The Milwaukee Public Library system has remained innovative and flexible in their adjustment to maintain library services for the local community, despite the difficult circumstances regarding the COVID-19 pandemic.

Because of the increased number of COVID-19 cases throughout the City of Milwaukee, all locations switched to curbside pick up on December 3. As helpful as the effort was, the situation still created logistical issues in regards to personal transportation to the library, and access to library materials at varying locations. Being cut off from the physical exploration of books on shelves and the spontaneous pursuit of interests, also affected library use and the public consumption of its materials.

Before the pandemic hit, the free book delivery service Helium had already considered the limitations that affected a variety of people within Milwaukee County, regarding accessibility to library books. Helping to overcome those obstacles for families was why in 2017 the organization started its free delivery service of local library books to area homes.

Since COVID-19, the business has served people with limited access to transportation or were at-risk from the coronavirus. It all started from a simple idea that co-founder Ian Buchanan had after graduating from UW-Madison.

“I was really not much of a reader, beside the occasional textbook,” Buchanan said. “I knew if I was going to continue my education outside of that classroom structure, I was going to have to do it on my own – where I kind of gravitated towards my local library.”

Buchanan would go to his library with a list of books he wanted to read, and the book would often be in the system but not at that particular library. He could try to obtain that book from a different library location or seek an inter-library loan. Either way, he could wait days – even weeks – for that particular book to come in.

Following the model of similar delivery service apps, like UberEats, Buchanan and his co-founder Jacob Carlson started Helium – free books with free delivery.

The way Helium was structured made it less vulnerable to disruption when COVID-19 hit. The service was already contactless, and books were picked-up and delivered with sanitation protocols in place. Helium distributed them in personalized bags that were left at a specified site at each house. Residents were then notified via eMail that the drop-off was complete.

The only hiccup in the process was when local libraries were forced to shut down initially, as they were figuring out their own way of continuing public services. MPL has gone back to curbside service, and Helium is still delivering books throughout the city.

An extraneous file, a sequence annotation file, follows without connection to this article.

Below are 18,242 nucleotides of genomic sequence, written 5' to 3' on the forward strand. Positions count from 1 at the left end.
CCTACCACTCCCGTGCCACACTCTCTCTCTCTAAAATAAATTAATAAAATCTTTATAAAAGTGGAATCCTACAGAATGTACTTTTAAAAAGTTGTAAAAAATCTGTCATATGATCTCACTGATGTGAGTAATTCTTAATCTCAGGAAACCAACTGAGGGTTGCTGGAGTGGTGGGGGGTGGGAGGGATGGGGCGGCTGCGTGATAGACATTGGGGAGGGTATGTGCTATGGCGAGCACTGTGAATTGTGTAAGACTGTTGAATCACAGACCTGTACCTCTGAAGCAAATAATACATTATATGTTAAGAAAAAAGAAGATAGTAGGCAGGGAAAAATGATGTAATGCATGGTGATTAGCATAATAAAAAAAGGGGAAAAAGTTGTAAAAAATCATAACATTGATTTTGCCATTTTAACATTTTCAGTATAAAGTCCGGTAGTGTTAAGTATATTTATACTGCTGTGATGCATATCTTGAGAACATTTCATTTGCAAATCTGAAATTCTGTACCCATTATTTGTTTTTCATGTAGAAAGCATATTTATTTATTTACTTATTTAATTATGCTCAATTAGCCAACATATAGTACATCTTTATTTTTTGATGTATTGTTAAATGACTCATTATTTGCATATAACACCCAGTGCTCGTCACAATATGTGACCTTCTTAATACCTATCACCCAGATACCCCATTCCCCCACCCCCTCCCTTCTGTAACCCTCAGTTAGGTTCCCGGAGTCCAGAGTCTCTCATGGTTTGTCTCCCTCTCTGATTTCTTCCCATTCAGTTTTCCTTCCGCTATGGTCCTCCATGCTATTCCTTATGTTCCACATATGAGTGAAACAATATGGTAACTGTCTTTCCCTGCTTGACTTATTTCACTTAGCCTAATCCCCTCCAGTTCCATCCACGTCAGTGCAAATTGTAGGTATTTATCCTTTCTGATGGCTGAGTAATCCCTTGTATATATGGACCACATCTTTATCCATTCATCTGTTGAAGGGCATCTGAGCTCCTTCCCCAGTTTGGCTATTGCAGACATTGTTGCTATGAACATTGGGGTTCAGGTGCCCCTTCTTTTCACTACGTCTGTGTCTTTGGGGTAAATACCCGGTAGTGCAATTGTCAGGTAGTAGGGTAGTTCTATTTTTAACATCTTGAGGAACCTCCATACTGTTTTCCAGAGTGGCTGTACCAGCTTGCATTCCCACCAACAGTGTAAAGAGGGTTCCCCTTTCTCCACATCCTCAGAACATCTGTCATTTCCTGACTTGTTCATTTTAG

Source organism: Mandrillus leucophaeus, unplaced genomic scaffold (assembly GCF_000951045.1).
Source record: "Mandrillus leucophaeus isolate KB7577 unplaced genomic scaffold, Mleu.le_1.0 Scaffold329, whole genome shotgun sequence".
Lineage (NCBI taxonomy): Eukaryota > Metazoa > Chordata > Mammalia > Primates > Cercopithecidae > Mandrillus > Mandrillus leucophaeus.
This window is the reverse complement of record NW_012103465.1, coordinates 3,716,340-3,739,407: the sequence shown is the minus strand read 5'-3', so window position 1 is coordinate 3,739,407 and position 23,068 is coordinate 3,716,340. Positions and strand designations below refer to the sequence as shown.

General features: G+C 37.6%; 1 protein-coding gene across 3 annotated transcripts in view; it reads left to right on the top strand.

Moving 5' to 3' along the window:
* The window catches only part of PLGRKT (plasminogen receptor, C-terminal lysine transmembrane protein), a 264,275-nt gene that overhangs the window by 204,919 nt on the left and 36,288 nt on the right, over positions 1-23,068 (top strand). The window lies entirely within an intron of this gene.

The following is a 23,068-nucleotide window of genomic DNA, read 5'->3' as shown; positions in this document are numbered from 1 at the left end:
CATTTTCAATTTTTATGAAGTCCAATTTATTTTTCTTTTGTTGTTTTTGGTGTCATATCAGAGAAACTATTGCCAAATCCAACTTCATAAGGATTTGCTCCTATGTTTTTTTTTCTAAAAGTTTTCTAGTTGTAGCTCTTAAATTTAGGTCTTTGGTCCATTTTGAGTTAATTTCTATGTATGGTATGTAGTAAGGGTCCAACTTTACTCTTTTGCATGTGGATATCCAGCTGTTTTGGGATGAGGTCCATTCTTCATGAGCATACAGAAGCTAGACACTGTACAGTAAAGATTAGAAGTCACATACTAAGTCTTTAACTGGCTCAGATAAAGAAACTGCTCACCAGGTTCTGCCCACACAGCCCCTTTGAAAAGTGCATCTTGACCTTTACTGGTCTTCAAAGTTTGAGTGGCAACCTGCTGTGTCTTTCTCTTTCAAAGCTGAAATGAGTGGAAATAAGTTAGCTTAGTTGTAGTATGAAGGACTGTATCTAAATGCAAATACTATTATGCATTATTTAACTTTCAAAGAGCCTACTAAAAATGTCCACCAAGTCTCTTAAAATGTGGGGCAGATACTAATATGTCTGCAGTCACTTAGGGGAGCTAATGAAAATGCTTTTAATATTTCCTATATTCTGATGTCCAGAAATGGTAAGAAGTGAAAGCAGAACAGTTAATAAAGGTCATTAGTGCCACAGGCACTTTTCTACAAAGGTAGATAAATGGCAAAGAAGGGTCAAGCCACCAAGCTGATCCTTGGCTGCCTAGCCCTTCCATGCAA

Many users were initially skeptical of the service, thinking it was too good to be true. Their first experience proved that it was fast and easy. It also provided unexpected benefits. Not only is Helium a free “library book to front door” delivery service, every month it supports a virtual book club, a podcast featuring local authors, and a blog discussing tips and tricks about getting back into reading. Buchanan said that more was in the works.

“I think everyone in the back of their heads thinks that they should read more, and it is a struggle for a lot of us to just get started,” said Buchanan. “Right now there is no excuse, especially with our service, to just find one book and order it. There’s no commitment. You’re not buying it – just try reading it.”

Buchanan’s mindset comes from his hope that Helium’s book service will help people explore and find new avenues for their imagination, personal growth, entertainment, or just rekindle the love of reading. As the pandemic drags on with a new year just beginning, Helium remains focused to provide Milwaukee readers with the ability to explore the literary world.

The Milwaukee Independent began reporting on what was then referred to as the mysterious “Wuhan Virus” in January 2020. Other local media did not picked-up on the story until many weeks later. Our early features focused on the economic impact, social issues, and health concerns long before other Milwaukee news organizations even mentioned the coronavirus. Over the following year, we have published hundreds of articles about the pandemic and how it has affected the lives of Milwaukee residents. This extensive body of work can be found on our COVID-19 Special Report page, a chronological index of links by month. Our editorial voice remains dedicated to informing the public about this health crisis for as long as it persists.
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